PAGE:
The main critical voice throughout this period is the local newspapers: The Ubec Daily, founded by Professor Pablo Maceda, an intellectual and political critic, and The Light, owned by Mrs. Maceda’s childhood friend, Santiago Echeveria. The latter resembles what might be called a tabloid, devoted to local gossip, whereas the former, with guest columns by her husband’s professional colleagues, aspires to reporting the “Truth.” The existence of two local papers, with very different viewpoints, in Ubec during the first decade of the twentieth century is indicative of an emerging progressive society.

Modernity comes to Ubec also by way of its expatriates from Europe and the United States. Foreigners like the French dress designer and the Catalan choreographer introduce Ubecans to new ideas about fashion and theater. Ubec’s social elites attempt to outdo each other especially during the town fiesta, with its typical display, palabas, of the women’s prized jewelry and European-style gowns, designed by the French woman, during the carnival and the coronation of the beauty queen, choreographed as an Egyptian spectacle by the Catalan.

Still, underneath the exposure to foreign influences and growing modernization lies a strong adherence to traditional culture, as evidenced by widespread beliefs in portentous dreams, ghostly apparitions, supernatural beings, and babaylanes (shamans and local healers).

Straddling both worlds, the characters in this book, despite personal tragedies, adapt remarkably well to their fast-changing society. In the end what starts out as a major disruption at the beginning of the novel, i.e. the discovery of the victim’s skeletal remains in a creek along the Augustinian monastery, and the various personal conflicts following the event, concludes with a restoration and reunion, a community made whole once again. The last chapter provides a closure to the romance of the French Melisande, although the mysterious death of Father Zafra remains a mystery.

A must-read from a master storyteller, The Newspaper Widow promises not only to entertain but also to educate the reader about a critical period in Philippine history.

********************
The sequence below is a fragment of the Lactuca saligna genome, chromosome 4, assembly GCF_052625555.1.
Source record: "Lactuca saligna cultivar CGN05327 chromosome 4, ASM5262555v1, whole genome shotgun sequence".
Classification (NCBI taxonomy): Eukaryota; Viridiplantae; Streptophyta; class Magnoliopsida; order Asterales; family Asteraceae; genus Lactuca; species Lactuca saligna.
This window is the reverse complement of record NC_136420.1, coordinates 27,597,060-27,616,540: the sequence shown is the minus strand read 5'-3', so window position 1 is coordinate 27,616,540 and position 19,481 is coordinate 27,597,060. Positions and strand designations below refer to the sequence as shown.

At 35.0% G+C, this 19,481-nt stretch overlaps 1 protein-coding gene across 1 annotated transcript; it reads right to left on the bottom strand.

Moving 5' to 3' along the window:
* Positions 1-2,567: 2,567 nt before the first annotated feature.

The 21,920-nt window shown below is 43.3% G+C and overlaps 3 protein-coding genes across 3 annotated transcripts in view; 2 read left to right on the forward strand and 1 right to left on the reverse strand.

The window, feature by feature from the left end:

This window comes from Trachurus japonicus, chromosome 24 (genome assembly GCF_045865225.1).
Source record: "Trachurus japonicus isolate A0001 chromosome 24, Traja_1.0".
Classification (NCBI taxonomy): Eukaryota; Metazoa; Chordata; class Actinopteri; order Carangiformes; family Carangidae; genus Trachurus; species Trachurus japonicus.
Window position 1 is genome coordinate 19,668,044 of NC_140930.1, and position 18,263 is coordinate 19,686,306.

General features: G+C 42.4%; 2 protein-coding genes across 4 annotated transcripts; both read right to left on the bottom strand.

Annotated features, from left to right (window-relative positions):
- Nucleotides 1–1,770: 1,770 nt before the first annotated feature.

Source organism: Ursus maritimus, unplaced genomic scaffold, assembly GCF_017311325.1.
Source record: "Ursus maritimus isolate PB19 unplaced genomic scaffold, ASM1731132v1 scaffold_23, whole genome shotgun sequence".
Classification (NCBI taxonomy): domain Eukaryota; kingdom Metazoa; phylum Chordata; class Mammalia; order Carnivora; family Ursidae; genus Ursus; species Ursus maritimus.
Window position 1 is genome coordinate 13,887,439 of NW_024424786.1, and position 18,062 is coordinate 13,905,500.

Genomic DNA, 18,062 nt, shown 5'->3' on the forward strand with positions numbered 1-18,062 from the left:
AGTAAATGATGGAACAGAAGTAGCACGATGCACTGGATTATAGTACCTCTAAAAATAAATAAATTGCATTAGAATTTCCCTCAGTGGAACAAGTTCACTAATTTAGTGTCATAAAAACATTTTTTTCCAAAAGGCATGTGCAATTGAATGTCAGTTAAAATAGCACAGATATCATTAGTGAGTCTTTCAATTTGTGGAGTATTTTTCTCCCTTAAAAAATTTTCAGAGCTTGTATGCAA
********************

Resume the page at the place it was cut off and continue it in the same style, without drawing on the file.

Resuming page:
Review by Dr. Herminia Meñez Coben, Los Angeles, California, 11/9/2018.

BIO: Dr. Herminia Meñez Coben is Professor Emerita from California State University of Sonoma. She is the author of "Verbal Arts in Philippine Indigenous Communities: Poetics, Societ, and History" and "Explorations in Philippine Folklore." She was the first Filipino graduate of University of Pennsylvania's Folklore and Folklife Department.

Book Review by Positively Filipino

The Newspaper Widow, by Cecilia Manguerra Brainard, treats readers to meaningful insights into historical events and life in the Philippines in the early 1900s. A work of fiction, it is more than a masterfully crafted and multi-layered mystery.

The story begins with the discovery of the dead body of Father Zafra, a Spanish Augustinian priest. During his ten years in Ubec, townspeople have appreciated him for his community programs, but there are also those who have disapproved of his involvement with legal disputes over friar lands. Thus, begins the search for the killer. Ines’ only child, Andres, is a strong suspect and is soon imprisoned.

Throughout, The Newspaper Widow provides a glimpse into an unlikely yet blossoming friendship between Ines Maceda, a recent widow tasked with taking over her late husband’s newspaper, The Ubec Daily, and Melisande Moreau, the contrastingly frilly Parisian dress shop owner residing in provincial Ubec. “She (Melisande) appeared like a mushroom that sprouts after a thunderstorm.” (p. 18)

Brainard masterfully scaffolds the story with the existent colonialism imposed upon the Philippines, and the strong influence of Catholicism. Homage is also given to the pre-colonial presence of the Babaylan: “Kidlat is a babaylan, a priestess. People say she can cause deaths and create potions to steal a man or woman’s hearts. This is all nonsense. I see her for my headaches, and she uses herbs, oils, sometimes rocks to massage me, to make me feel better…During the time of the Spanish, the babaylanes were the healers and leaders. The Spaniards went after them, accusing them of being witches, and the women had to hide. There aren’t too many babaylanesleft, but they’re still around.” (p.150)